I hadn’t come across this before: a barebones blogging tool with built-in fediverse support—neat!
The past, present and future of blogs.
Especially if you are a designer, an artist, a photographer, a writer, a blogger, a creator of any kind, owning your work is as important as ever. Social media platforms might be great for distributing your content and creating a network of like-minded people around you. But they will always be ephemeral, transient, and impermanent – not the best place to preserve your thoughts, words, and brushstrokes.
The more I look at this “issue” the more I’m convinced the solution is already right there and it’s called the web. Want to have an unblockable, unbannable user profile? Buy yourself a domain and get a personal website. Want to have a space where you can say and do whatever the fuck you want? Get a webspace and put up a blog.
Every time I’ve thought “this is a niche subject or random thought, no one will be interested but I’ll publish anyway” someone will let me know that it was the EXACT train of thought they were thinking or thing they were looking for.
Wouldn’t it be nice to have a site that’s not run by an amoral billionaire chaos engine, or algorithmically designed to keep you doomscrolling in a state of fear and anger, or is essentially spyware for governments and/or corporations? Wouldn’t it be nice not to have ads shoved in your face every time you open an app to see what your friends are up to? Wouldn’t it be nice to know that when your friends post something, you’ll actually see it without a social media platform deciding whether to shove it down your feed and pump that feed full of stuff you didn’t ask for?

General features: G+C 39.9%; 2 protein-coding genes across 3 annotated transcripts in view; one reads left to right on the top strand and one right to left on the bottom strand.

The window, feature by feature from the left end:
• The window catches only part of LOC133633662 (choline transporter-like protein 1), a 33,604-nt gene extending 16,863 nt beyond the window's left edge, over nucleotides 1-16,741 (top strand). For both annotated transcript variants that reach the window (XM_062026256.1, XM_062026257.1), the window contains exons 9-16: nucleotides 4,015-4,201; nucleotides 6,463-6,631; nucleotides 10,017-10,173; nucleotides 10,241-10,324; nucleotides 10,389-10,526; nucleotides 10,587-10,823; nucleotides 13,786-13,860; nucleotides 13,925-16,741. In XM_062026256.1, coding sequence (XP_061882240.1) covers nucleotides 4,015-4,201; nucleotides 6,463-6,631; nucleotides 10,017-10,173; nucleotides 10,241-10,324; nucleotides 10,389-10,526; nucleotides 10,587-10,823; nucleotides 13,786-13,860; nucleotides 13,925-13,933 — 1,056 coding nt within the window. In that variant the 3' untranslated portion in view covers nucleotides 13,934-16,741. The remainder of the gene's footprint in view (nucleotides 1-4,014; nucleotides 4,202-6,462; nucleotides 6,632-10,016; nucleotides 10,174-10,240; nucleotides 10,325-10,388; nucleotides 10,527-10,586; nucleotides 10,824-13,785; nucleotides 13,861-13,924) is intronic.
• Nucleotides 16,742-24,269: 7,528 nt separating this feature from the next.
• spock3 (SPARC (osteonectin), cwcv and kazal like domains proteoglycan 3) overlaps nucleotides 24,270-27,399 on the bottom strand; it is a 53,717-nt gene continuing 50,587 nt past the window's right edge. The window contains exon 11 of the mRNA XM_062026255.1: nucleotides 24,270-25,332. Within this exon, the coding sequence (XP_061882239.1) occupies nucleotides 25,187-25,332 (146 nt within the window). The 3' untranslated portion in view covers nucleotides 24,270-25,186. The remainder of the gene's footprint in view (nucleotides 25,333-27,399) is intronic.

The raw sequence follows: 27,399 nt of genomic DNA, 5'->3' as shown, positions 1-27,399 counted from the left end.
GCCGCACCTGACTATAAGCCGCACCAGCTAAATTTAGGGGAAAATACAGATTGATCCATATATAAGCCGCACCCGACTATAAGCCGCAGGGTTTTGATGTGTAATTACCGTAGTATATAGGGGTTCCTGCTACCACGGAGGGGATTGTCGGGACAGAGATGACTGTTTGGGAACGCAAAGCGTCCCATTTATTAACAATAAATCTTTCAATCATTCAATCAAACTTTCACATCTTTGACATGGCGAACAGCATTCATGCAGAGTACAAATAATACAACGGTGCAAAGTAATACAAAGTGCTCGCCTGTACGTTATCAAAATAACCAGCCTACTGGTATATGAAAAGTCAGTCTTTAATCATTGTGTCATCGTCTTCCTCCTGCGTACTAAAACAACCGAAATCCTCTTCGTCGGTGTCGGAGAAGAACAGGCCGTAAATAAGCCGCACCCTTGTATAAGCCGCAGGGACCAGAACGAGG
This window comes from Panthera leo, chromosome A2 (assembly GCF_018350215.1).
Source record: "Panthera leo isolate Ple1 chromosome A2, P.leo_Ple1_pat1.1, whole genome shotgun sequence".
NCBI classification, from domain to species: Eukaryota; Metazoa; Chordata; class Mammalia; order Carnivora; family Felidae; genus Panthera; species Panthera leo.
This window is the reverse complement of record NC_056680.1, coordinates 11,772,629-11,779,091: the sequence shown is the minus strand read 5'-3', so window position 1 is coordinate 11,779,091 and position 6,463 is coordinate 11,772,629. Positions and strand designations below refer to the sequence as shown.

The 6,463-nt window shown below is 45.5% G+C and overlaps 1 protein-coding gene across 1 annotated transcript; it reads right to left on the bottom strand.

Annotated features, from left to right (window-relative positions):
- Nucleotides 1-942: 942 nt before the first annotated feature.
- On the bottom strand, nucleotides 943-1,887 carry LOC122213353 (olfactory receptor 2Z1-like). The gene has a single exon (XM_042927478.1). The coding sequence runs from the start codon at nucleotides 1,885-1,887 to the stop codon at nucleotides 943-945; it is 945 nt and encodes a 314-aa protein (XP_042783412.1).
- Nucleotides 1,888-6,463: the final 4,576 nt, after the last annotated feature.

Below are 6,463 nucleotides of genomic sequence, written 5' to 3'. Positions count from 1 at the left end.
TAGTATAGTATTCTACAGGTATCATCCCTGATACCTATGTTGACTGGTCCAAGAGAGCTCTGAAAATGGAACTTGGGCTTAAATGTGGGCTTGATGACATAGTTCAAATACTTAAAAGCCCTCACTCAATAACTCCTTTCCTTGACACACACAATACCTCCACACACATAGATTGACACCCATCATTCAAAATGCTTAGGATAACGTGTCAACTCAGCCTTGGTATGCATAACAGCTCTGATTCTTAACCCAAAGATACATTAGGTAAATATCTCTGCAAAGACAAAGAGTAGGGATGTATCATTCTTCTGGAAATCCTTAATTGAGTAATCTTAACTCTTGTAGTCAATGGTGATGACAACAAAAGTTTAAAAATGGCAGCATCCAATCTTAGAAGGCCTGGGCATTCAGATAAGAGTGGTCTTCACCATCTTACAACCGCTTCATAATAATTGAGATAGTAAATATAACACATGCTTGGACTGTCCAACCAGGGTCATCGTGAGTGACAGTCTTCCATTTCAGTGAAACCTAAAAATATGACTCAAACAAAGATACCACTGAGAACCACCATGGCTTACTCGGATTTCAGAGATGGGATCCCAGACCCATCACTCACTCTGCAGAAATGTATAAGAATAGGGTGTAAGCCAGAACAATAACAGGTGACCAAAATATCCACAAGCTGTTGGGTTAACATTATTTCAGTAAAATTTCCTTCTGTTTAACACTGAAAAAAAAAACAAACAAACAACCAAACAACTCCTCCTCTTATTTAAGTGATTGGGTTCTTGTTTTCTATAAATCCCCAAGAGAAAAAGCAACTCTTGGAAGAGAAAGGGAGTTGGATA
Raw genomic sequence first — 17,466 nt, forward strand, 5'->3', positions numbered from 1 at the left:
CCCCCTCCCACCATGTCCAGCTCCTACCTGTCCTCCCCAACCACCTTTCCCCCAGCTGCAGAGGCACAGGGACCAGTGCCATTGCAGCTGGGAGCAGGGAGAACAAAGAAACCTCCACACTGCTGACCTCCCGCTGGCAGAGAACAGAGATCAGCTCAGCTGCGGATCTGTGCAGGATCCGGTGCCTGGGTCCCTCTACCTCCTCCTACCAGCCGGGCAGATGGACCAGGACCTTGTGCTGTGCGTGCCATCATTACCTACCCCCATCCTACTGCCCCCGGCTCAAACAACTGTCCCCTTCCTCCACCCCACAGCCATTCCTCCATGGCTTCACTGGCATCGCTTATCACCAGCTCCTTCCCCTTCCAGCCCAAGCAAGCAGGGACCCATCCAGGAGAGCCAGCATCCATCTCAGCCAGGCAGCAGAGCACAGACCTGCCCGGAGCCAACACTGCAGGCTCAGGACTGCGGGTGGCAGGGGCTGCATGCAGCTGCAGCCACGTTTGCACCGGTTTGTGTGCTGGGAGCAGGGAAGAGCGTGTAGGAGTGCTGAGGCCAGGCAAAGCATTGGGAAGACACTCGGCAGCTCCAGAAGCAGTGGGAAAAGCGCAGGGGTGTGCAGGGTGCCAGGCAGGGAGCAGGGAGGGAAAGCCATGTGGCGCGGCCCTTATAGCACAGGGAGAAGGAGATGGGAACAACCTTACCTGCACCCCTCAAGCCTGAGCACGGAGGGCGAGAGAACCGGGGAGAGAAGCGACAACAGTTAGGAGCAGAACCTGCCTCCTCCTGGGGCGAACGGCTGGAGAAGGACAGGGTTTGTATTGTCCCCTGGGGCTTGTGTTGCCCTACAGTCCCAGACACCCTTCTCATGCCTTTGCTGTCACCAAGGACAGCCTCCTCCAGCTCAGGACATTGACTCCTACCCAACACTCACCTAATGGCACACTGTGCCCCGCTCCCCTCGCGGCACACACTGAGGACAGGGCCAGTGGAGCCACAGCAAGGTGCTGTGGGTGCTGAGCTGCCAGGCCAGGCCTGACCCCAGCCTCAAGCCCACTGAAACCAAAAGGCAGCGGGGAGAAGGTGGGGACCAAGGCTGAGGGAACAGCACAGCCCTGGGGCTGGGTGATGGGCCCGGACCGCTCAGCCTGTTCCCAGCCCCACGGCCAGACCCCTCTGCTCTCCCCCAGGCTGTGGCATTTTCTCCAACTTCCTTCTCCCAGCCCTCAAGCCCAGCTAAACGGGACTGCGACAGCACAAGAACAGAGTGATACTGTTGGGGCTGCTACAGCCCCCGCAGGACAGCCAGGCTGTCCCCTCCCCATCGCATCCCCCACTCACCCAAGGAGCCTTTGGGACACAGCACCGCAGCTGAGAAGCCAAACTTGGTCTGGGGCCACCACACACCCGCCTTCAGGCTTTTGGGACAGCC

Wouldn’t that be great?
A directory of blogs, all nicely categorised:
ooh.directory is a place to find good blogs that interest you.
Phil gave me a sneak peek at this when he was putting it together and asked me what I thought of it. My response was basically “This is great!”
And of course you can suggest a site to add to the directory.
Do you still miss Google Reader, almost a decade after it was shut down? It’s back!
A Mastodon server is a feed reader, shared by everyone who uses that server.
I really like Simon’s description of the fediverse:
A Mastodon server (often called an instance) is just a shared blog host. Kind of like putting your personal blog in a folder on a domain on shared hosting with some of your friends.
Want to go it alone? You can do that: run your own dedicated Mastodon instance on your own domain.
This is spot-on:
Mastodon is just blogs and Google Reader, skinned to look like Twitter.
Eventually, it becomes second nature: jot down some thoughts and hit publish. Until then, think of it like starting a running habit. The first few days you run, it’s awful and you think it’ll never feel any better. But after a few weeks, you start getting antsy if you don’t run. If you’re not used to writing, it can feel like a slog, but it’s worth getting over that hump.
A lovely collection of blogs (and RSS feeds) that you can follow.